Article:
PCA computer review test results

  TOPCAT® 01:21 14 Feb 2005

How about listing the operational power use of these systems and their dBA rating too? Most of the white goods now are energy and efficiency rated, so it could be handy for some buyers to know these figures before purchase.

Wouldn't think it would cost much to do this and who knows, PCA could be starting a trend here with other publications joining in. ;o) TC.

  picklsey 03:51 14 Feb 2005

sounds like a good idea.

  GANDALF <|:-)> 08:04 14 Feb 2005

click here indicates that it only costs a tiny amount per annum to run a computer. As most desktop computers tend to use similar amounts of leccy I would assume it would be pointless mulling over power consumption unless you have a couple of Krays in the cellar.

I also feel that the minor variances in consumption are hardly likely to influence anyone when they arrive at parting with £500+ for a new rig.


  recap 08:55 14 Feb 2005

I have been [over the past couple of months] conduction research into how much power consumption we use here at work. My findings have certainly opened my eyes as to how much C02 emisions a small organisation like ourselves uses. Over this period the C02 emisions we have used, are over 45 tonnes.

I think a guide as to how much power each piece of equipment uses would be a good idea.

  It's Me 13:56 14 Feb 2005

It might seem pointless to some, and whilst such information might not have much influence on what to buy, it would be an advertised element, and should, in the natural way of things, produce efforts to increase the efficiency. There is nothing like bad sounding info for getting something done to improve it.

  TOPCAT® 14:30 14 Feb 2005

The Krays? Oh, brother, you're DEAD right there! They certainly used a lot of power. :o))

Your link is quite interesting and covers many aspects of energy savings. Reading further, it also tries to dispel many long-held myths, by some, on operating a computer. Unfortunately, as it's an American website, naturally the energy costs portrayed do not reflect the higher UK prices.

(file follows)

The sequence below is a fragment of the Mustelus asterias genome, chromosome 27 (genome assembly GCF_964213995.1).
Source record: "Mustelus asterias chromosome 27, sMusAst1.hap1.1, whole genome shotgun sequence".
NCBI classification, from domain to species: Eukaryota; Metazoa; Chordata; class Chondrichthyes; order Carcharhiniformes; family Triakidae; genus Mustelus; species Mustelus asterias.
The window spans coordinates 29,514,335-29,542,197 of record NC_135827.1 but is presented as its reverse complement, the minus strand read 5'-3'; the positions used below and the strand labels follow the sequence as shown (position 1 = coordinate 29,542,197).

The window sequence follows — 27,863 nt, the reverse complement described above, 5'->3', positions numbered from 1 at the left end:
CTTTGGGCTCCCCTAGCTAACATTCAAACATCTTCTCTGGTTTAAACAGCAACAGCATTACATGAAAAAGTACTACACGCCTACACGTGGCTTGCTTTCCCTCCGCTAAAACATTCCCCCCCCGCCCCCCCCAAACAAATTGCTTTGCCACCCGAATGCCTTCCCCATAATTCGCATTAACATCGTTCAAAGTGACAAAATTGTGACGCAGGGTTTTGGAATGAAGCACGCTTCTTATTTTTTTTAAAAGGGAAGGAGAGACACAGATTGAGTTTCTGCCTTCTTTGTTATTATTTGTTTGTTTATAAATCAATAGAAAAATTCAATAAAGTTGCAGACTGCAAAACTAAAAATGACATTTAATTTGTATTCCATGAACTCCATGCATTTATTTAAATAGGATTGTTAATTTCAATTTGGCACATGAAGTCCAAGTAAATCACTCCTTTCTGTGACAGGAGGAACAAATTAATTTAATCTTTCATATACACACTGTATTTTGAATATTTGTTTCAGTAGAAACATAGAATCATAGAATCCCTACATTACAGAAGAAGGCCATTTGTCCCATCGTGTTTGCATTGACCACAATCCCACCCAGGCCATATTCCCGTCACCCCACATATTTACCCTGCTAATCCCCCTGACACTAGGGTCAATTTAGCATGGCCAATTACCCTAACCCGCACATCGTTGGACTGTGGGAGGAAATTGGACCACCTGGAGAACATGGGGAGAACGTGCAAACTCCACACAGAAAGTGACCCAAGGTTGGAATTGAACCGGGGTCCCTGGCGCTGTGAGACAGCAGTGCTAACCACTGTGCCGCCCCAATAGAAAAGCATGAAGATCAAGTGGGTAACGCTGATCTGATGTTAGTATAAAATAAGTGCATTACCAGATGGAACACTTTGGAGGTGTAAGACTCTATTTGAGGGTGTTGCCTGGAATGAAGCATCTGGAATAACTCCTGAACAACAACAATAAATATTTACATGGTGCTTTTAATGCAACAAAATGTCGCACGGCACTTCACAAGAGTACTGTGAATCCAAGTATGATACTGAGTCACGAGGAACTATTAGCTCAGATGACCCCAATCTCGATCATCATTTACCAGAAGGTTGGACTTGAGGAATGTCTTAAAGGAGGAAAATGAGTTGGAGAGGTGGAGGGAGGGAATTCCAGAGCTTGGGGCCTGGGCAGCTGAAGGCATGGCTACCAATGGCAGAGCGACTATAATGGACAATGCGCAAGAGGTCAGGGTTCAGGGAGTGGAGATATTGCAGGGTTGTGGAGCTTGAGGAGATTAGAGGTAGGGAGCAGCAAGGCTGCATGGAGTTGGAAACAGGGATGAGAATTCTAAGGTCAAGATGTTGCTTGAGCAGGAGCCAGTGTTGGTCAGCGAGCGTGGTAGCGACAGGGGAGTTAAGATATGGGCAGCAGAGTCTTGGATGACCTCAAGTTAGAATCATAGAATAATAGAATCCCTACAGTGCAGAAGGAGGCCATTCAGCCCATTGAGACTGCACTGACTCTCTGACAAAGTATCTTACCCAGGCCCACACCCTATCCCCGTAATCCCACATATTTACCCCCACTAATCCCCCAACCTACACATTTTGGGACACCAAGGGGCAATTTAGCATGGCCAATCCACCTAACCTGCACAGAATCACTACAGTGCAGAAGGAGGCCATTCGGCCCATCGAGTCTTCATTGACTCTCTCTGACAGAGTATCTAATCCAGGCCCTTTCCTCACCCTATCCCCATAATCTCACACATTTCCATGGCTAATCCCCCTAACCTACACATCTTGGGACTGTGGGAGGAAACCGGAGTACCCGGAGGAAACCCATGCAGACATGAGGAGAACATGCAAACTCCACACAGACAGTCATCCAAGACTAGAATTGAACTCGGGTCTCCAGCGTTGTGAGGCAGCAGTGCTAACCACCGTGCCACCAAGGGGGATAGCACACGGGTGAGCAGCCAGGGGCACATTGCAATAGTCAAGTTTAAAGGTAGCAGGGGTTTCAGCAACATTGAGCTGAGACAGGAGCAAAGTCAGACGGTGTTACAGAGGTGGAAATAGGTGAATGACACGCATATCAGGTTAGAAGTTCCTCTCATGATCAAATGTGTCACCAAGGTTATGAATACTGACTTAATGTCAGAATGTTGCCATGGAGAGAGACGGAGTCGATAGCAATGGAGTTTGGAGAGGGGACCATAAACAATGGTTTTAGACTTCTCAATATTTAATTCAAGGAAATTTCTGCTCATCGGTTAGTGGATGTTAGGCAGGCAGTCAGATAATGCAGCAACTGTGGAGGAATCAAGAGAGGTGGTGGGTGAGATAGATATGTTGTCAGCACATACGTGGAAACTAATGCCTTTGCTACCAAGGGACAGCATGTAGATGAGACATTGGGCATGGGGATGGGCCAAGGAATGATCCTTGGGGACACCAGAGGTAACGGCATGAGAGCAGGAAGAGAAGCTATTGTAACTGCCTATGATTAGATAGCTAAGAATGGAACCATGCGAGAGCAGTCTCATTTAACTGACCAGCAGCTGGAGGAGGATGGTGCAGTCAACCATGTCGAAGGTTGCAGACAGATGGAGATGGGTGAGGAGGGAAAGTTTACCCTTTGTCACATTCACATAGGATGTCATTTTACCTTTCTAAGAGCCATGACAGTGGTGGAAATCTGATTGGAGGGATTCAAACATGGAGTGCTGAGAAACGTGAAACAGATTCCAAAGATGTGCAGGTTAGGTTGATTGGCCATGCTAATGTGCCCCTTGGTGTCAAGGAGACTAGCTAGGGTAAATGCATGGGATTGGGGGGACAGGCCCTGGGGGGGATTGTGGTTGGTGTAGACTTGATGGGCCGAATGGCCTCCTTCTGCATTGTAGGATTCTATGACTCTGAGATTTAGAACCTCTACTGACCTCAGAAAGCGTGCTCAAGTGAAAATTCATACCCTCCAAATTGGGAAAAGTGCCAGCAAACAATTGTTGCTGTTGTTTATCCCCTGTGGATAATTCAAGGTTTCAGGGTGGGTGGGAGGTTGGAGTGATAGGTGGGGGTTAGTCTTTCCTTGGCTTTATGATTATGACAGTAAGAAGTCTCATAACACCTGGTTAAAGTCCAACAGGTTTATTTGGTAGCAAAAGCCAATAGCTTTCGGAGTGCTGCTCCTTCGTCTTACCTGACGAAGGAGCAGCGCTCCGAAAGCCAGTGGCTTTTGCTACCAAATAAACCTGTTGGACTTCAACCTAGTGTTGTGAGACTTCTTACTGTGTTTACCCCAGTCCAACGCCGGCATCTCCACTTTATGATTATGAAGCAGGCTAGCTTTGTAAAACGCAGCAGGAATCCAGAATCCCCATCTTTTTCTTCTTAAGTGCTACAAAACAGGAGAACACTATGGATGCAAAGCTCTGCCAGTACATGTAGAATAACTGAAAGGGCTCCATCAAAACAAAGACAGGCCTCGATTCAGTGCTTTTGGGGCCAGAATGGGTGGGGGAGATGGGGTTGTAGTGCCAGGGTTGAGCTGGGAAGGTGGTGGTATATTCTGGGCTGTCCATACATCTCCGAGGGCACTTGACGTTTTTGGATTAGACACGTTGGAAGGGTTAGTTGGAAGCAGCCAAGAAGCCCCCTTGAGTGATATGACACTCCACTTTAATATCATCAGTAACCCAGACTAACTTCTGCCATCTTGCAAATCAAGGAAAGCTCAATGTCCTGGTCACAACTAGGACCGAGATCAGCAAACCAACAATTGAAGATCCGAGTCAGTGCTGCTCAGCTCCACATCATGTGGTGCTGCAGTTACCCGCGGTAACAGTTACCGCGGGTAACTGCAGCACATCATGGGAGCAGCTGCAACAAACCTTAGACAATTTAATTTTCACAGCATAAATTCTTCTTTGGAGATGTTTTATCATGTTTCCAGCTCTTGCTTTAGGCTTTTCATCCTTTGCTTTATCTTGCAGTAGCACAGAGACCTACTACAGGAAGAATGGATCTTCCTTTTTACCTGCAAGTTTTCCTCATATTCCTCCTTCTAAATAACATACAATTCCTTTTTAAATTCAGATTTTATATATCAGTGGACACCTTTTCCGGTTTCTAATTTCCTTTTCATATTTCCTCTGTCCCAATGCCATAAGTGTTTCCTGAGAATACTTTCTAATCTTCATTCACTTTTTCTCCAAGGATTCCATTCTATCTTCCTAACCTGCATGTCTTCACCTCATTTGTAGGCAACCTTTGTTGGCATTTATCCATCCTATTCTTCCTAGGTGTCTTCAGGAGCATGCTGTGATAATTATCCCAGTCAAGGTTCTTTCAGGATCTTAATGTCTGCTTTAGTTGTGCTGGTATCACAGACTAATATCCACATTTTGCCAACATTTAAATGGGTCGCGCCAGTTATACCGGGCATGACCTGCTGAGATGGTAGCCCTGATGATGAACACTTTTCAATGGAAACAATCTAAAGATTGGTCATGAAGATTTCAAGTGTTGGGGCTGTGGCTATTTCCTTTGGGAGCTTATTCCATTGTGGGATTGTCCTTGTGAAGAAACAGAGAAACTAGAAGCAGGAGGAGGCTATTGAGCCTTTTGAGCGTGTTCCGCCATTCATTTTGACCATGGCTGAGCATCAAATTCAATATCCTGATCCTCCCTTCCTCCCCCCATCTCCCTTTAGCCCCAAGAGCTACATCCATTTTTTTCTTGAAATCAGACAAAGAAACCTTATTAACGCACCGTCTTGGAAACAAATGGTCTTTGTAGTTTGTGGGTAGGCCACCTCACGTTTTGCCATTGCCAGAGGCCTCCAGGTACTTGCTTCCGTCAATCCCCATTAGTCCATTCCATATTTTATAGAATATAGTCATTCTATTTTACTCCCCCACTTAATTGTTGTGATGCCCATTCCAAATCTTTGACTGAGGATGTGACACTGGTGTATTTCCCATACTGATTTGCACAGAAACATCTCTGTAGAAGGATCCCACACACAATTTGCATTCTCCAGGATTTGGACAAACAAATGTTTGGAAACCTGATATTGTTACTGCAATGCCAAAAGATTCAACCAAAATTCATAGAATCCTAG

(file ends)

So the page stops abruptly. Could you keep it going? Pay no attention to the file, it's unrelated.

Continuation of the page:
What tends to concern me is the incessant drive for faster, more power-hungry components to put in to consumer products of every type. As a consequence, all will incur gradually rising energy costs which will have to be met by home users and business alike. Will Moore's Law ever run out of steam? TC.

  ade.h 23:03 14 Feb 2005

Good point about the dBA levels; that would be very handy as they can vary quite a lot. Power consumption is, I suppose, pretty similar from one PC to the next.

  Forum Editor 00:00 15 Feb 2005

the energy conservationist/ecologically responsible part - wants to agree with you TC, but the realist/technophobe/priority-balancing part tends to prevail - I think it would be a pointless exercise.

"Normal" computers consume very little in the way of energy resources, and are so silent, relatively speaking, that there would be no real advantage to either magazine or reader. People are used to working and relaxing with far higher ambient noise levels than are generated by computers, and you only have to walk down any street in britain after dark to see just how energy-concious most of us are - the combined wattage of the halogen security lights, porch lights, driveway lights, and the lights on in empty rooms would be more than sufficient to run all the computers in the country for decades.

We would all be far better off if we could manage to survive without having our lives illuminated in quite such a flamboyant fashion. Each time I sit through the final approach into Heathrow airport at night - and I must have done it hundreds of times by now - I'm amazed at the level of light generated by London. All the motorway approaches are lit for mile after mile, and dozens of square miles are lit up like the milky way with millions of twinkling lights of one kind or another. Every major city in the world is the same, and I imagine that computers are about the smallest power consumers in a modern society's electronic league table.

  Dorsai 19:11 16 Feb 2005

I have to agree FE, How may 1000's of miles of Uk streets are lit over night when no one is using them.....

PIR sensors have been around for ages, how long before they are fitted to street lights? Then the lights only come on when there is someone to light them?

Like many others i leave my PC on 24/7. But i always turn the lights off in my flat when not in the room or at work. There is even a sign on the front door reminding the GF to 'please remember to turn the lights off'. She has never paid a lekky bill in her life, so it does not ocure to her to turn the lights off when she goes to work after me....

  sattman 20:10 16 Feb 2005

Dorsai, Street lights have a sensor but it is a light sensor unfortunately street lights are different from ordinary lamps that you would find in your home or garden. They are much more efficient to run than filament lamps but you can not have them switching instantly, they need time to warm up before the get to full illumination.

  zanwalk 20:51 19 Feb 2005

This is one of the rare occasions when I disagree with the FE, I think that dBA levels particularly would make for interesting comparisons. In my experience they can vary quite considerably and undoubtedly affect us as we work, either consciously or subconciously.

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